This SBIR Phase II effort will continue to develop and then scale up a novel manufacturing process based on severe plastic deformation (SPD) to refine and enhance the microstructure-properties of bulk tungsten. Tungsten, with its many unique characteristics, plays an important role in nuclear reactors including for the nuclear thermal propulsion (NTP) engine. The refractory metal, however, still has a number of shortcomings which still need to be addressed. These include a high ductile-to-brittle transition temperature (DBTT), low ductility and poor fracture toughness, low machinability and fabricability, low-temperature brittleness, radiation-induced brittleness, and a relatively low recrystallization (RX) temperature compared to its operation temperature. The use of W above its RX temperature interminably can be unsafe because its mechanical properties decrease in such an environment. Low-temperature brittleness also imposes restrictions on the application of W as a structural material. And, given its high hardness, high brittleness, and poor machinability, W parts can be very costly and time-consuming to manufacture. Past efforts to increase the ductility of W were primarily directed on alloying, grain refinement, extreme working, area reductions, impurity reductions, and heat treatments. While ductile W currently exists in wire form (e.g., filaments) through extensive working and area reduction, this approach is clearly not practical for applications where bulk size parts are needed. Thus, a compaction deformation method under both controlled pressure and temperature along with compressive and shear deformation in a hot die system will be demonstrated here to "ductilize" W.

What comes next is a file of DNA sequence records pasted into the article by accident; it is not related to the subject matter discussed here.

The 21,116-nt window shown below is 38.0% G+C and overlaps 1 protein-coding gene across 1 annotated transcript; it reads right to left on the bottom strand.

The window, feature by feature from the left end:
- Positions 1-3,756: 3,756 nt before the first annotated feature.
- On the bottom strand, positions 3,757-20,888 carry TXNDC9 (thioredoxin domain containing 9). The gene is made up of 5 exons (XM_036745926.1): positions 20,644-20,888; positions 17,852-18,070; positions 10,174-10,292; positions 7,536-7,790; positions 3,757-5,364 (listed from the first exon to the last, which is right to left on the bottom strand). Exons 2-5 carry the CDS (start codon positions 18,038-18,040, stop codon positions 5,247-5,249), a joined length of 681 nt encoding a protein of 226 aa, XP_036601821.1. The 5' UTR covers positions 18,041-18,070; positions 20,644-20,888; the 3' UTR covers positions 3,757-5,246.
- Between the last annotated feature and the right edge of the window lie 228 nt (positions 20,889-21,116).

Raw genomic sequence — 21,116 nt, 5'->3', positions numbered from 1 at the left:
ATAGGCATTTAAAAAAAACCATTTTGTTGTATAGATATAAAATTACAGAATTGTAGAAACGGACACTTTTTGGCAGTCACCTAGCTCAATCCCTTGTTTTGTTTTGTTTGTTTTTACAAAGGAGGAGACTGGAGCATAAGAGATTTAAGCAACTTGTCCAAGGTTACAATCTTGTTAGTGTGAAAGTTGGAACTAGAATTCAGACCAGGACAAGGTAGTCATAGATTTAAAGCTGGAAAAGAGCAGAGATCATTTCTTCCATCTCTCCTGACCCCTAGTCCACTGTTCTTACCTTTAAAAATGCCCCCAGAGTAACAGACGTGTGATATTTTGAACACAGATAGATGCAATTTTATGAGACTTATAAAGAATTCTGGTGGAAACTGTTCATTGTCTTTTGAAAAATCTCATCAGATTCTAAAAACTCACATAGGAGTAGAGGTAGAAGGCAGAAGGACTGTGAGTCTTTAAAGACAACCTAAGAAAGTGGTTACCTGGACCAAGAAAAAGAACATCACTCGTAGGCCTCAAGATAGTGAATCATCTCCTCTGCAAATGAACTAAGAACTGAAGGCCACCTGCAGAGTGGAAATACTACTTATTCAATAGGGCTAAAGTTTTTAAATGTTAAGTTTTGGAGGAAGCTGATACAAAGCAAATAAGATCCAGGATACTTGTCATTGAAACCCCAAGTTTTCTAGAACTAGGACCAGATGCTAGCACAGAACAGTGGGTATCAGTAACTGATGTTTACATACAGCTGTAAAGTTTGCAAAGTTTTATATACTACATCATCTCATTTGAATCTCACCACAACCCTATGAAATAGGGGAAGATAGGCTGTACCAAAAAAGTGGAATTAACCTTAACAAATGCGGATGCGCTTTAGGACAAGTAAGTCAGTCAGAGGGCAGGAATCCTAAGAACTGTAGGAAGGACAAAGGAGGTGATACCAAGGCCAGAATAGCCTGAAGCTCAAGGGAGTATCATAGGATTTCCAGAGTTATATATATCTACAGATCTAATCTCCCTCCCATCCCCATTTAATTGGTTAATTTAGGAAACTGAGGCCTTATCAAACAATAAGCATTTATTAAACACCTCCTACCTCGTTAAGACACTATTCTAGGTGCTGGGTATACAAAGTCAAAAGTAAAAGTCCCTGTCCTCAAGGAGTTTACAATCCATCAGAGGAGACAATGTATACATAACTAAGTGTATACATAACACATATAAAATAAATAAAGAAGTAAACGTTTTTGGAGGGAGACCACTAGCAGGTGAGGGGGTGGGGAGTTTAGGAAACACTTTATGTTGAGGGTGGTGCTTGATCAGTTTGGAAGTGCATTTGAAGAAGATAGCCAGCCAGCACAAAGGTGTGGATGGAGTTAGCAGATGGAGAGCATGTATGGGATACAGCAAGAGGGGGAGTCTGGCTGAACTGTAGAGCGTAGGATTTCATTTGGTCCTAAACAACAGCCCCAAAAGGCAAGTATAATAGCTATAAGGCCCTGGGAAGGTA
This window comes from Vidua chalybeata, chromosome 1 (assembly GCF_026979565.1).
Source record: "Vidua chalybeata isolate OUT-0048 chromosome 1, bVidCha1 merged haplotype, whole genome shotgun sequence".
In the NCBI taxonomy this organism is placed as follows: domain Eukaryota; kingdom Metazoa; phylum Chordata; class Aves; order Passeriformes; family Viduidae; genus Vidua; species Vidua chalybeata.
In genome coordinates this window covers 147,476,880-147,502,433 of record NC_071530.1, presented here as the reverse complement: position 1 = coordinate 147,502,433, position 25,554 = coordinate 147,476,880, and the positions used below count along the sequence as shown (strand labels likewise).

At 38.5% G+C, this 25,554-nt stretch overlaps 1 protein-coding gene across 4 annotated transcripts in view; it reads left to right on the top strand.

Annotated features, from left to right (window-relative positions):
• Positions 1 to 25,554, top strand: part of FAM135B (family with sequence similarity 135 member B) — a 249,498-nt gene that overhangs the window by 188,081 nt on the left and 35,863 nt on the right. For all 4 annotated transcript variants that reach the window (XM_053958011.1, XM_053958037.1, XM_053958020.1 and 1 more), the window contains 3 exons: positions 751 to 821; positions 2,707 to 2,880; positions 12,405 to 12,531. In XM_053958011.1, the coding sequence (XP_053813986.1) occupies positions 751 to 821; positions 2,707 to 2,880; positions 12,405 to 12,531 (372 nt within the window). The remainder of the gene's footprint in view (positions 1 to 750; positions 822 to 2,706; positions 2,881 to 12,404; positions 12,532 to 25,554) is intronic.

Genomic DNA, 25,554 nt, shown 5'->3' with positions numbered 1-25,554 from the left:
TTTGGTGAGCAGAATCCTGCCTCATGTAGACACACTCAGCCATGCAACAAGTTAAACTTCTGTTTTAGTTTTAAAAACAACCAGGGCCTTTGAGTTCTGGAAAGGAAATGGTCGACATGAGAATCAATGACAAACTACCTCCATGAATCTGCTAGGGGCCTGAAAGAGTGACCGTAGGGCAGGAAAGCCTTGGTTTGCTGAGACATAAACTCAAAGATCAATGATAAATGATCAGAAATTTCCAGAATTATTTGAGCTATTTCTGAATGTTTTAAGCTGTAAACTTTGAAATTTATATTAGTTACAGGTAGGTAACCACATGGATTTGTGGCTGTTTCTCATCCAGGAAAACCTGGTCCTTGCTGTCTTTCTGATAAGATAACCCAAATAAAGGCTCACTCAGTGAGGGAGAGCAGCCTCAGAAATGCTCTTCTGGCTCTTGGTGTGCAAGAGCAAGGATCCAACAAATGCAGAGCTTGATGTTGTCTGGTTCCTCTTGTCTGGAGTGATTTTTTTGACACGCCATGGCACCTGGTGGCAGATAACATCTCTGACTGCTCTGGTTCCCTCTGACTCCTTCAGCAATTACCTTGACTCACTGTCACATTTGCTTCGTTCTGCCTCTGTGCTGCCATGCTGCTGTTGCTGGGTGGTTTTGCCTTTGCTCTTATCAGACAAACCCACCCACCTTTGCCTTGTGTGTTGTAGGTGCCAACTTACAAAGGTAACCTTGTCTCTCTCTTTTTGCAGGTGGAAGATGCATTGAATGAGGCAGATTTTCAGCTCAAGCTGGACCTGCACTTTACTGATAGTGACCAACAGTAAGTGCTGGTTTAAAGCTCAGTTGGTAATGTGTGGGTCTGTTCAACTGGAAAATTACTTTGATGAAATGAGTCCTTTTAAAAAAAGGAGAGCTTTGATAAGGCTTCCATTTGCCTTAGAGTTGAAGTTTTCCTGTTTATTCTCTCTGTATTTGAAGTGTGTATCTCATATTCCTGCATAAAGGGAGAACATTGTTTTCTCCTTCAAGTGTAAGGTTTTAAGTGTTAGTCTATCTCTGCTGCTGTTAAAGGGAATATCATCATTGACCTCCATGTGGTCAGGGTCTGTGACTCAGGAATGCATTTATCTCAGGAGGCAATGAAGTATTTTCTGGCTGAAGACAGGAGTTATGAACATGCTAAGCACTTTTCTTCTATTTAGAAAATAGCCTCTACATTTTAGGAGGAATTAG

This program should result in higher performance, more affordable manufacture of very high temperature hot zone structures and components such reactor fuel elements, radiation shields, hot gas path nozzles, and thrusters for diverse spacecraft and rocket propulsion systems including the nuclear thermal propulsion (NTP) engine made from more ductile bulk tungsten. Other NASA applications include hot structures and heat shields (i.e., thermal protection system) for reusable launch vehicles and/or aircraft engines.
Better, more affordable manufacture of: 1) very high temperature (hot zone) structure/parts for spacecraft/rocket propulsion, gas turbines, power generation (nuclear, fossil), and chemical process/industrial furnace equipment; 2) armaments and munitions (e.g., kinetic energy penetrators); and 3) tooling for semiconductors, sputtering targets (e.g., flat panel displays), and medical imaging.